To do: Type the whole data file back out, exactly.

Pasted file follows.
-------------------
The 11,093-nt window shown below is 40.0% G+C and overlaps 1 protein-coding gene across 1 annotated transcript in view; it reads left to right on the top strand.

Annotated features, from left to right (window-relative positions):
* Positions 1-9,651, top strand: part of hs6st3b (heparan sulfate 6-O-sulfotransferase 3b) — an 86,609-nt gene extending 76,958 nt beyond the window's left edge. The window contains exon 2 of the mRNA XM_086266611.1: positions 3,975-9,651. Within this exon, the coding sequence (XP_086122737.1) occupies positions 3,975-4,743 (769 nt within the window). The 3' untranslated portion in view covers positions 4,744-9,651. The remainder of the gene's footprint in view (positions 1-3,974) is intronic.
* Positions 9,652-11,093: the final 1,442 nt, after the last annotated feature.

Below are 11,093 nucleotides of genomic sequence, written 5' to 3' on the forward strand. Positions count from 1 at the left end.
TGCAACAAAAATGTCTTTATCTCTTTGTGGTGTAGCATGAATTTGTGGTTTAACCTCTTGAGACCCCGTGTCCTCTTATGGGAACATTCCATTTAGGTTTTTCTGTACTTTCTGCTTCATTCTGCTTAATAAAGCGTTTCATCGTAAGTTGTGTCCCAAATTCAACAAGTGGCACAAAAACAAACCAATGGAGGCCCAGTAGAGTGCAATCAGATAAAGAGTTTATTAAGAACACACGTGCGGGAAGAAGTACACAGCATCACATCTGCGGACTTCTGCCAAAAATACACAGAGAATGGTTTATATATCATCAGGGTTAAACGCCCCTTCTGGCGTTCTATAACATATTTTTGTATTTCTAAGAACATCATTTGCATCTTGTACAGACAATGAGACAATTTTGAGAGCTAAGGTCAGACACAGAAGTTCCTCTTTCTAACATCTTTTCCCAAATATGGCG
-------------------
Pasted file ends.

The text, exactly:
The 11,093-nt window shown below is 40.0% G+C and overlaps 1 protein-coding gene across 1 annotated transcript in view; it reads left to right on the top strand.

Annotated features, from left to right (window-relative positions):
* Positions 1-9,651, top strand: part of hs6st3b (heparan sulfate 6-O-sulfotransferase 3b) — an 86,609-nt gene extending 76,958 nt beyond the window's left edge. The window contains exon 2 of the mRNA XM_086266611.1: positions 3,975-9,651. Within this exon, the coding sequence (XP_086122737.1) occupies positions 3,975-4,743 (769 nt within the window). The 3' untranslated portion in view covers positions 4,744-9,651. The remainder of the gene's footprint in view (positions 1-3,974) is intronic.
* Positions 9,652-11,093: the final 1,442 nt, after the last annotated feature.

Below are 11,093 nucleotides of genomic sequence, written 5' to 3' on the forward strand. Positions count from 1 at the left end.
TGCAACAAAAATGTCTTTATCTCTTTGTGGTGTAGCATGAATTTGTGGTTTAACCTCTTGAGACCCCGTGTCCTCTTATGGGAACATTCCATTTAGGTTTTTCTGTACTTTCTGCTTCATTCTGCTTAATAAAGCGTTTCATCGTAAGTTGTGTCCCAAATTCAACAAGTGGCACAAAAACAAACCAATGGAGGCCCAGTAGAGTGCAATCAGATAAAGAGTTTATTAAGAACACACGTGCGGGAAGAAGTACACAGCATCACATCTGCGGACTTCTGCCAAAAATACACAGAGAATGGTTTATATATCATCAGGGTTAAACGCCCCTTCTGGCGTTCTATAACATATTTTTGTATTTCTAAGAACATCATTTGCATCTTGTACAGACAATGAGACAATTTTGAGAGCTAAGGTCAGACACAGAAGTTCCTCTTTCTAACATCTTTTCCCAAATATGGCG